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 The Founder of Western Islam?

Abd al-Rahman ibn Muawiyah, also known as Abd al-Rahman I or Sahib al-Andalus (Lord of Andalusia), was born in Damascus, the capital of the Umayyad dynasty, but was forced leave his homeland by the Abbasids as a teenager. He sought refuge in North Africa and eventually moved into southern Spain where he inaugurated Muslim rule for the first time after ousting the oligarchic King Roderic, who was an oppressive Christian monarch.

Prince Abd al-Rahman was, by all accounts, a wise, shrewd and capable ruler, military strategist and administrator. His rule laid the foundation of the Umayyad dynasty of Spain that was destined to endure for more than 300 years in the heart of Europe, extending into southern France, Italy and Portugal, among other places.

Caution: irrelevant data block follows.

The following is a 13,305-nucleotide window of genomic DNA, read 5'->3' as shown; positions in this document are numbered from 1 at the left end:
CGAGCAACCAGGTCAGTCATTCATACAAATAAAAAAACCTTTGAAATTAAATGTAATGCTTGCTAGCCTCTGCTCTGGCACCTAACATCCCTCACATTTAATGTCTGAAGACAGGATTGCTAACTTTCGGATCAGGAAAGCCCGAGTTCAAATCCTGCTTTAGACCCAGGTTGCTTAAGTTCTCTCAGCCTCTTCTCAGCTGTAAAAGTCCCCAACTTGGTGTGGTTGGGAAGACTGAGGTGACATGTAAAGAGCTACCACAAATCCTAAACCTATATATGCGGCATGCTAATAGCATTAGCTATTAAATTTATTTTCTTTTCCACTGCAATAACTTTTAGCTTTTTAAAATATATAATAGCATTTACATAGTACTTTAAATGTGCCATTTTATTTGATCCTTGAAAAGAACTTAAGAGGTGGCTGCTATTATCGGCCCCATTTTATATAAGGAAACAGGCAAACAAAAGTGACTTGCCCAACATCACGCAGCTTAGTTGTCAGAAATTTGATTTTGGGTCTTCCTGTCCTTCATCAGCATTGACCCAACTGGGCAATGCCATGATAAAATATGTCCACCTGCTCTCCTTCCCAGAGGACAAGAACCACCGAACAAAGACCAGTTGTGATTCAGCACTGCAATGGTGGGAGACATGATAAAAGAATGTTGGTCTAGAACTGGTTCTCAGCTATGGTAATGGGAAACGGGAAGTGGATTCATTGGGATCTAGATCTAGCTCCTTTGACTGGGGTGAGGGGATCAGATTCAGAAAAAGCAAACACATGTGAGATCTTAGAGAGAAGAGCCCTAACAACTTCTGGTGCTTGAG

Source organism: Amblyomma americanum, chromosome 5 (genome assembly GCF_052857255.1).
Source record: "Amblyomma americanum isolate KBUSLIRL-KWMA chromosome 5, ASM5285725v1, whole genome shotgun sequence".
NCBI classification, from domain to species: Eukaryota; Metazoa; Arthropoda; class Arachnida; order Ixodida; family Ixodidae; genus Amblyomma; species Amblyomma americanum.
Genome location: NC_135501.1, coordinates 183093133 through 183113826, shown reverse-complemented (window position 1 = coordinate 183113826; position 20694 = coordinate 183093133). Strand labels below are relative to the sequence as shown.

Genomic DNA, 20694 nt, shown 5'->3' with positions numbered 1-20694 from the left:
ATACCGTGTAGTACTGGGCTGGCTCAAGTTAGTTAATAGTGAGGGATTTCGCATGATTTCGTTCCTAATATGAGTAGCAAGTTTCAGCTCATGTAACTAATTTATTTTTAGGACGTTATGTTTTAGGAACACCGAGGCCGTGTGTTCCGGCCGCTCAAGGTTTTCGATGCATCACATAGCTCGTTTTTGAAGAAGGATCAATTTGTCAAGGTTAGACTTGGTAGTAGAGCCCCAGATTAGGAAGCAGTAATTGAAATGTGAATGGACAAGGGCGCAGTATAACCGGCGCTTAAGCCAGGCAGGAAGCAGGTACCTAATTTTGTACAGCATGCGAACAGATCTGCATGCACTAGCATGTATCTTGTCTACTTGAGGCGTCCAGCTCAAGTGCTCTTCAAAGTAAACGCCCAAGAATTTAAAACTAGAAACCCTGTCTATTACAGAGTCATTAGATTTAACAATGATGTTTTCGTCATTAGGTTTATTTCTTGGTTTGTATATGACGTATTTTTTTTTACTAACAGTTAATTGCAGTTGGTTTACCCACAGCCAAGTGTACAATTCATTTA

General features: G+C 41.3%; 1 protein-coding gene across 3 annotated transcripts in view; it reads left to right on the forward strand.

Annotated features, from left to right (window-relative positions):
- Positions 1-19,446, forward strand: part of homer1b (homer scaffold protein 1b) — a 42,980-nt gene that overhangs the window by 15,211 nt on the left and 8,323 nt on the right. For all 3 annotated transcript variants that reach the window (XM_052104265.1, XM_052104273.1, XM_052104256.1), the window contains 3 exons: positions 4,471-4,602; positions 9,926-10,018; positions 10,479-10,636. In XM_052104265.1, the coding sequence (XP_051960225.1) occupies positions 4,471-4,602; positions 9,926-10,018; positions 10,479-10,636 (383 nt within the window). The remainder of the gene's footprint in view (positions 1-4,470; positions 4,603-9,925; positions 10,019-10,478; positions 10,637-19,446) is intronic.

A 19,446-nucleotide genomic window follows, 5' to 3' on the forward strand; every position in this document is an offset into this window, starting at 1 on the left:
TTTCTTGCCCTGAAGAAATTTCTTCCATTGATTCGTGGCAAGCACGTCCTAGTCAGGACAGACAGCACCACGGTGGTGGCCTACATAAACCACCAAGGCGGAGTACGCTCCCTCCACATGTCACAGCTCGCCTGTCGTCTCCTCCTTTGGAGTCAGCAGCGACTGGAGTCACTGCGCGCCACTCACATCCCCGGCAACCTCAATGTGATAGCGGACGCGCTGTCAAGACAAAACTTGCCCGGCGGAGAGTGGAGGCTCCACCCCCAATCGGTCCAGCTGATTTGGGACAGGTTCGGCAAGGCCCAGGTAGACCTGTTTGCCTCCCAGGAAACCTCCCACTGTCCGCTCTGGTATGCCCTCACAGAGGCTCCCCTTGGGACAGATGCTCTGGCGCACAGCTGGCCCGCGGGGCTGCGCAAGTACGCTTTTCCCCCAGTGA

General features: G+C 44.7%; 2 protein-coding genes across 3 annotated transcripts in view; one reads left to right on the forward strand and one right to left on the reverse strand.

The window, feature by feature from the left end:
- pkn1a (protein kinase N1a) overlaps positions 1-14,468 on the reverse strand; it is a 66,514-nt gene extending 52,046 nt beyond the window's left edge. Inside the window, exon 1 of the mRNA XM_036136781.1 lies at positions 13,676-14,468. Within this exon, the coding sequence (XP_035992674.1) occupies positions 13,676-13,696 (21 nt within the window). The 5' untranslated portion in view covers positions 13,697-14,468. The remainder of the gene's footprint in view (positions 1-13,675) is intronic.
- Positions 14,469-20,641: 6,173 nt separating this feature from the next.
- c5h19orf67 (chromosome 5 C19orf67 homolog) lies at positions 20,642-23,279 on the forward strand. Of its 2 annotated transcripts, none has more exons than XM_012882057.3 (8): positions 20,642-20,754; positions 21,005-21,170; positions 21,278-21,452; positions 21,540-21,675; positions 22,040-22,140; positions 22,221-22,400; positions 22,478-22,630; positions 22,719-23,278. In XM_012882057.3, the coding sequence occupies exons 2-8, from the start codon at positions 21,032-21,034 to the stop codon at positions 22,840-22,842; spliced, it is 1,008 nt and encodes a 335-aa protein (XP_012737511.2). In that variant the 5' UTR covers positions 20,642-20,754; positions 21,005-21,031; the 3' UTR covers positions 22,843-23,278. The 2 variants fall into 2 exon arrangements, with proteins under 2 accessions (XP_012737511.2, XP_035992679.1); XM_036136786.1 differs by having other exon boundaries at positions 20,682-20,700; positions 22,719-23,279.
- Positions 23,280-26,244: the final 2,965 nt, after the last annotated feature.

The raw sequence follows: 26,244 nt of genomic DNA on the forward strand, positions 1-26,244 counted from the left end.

He was a gifted scholar, poet and writer who actively encouraged cultural, intellectual and literary activities at a time when Europe was engulfed in the ‘Dark Ages’ and Cordova, the capital of Muslim Spain, became the home of more schools, colleges and libraries than the rest of Europe put together.

He and his descendants established a polity that was open, inclusive and unusually tolerant for its time. Cordova was a truly cosmopolitan centre where Arabs, Berbers, Visigoths, Africans and Persians, among others, lived in peace, security and harmony unlike the rest of Europe which was being ravaged by conflict and division.

Abd al-Rahman’s enlightened reign paved the way for the emergence of a cosmopolitan and inclusive Islam that was religiously authentic but culturally rooted to the Western landscape, something that can therefore be characterised as ‘Western Islam’.

 

Written by Muhammad Mojlum Khan, based on the book ‘Great Muslims of the West’, available at www.kubepublishing.com

 

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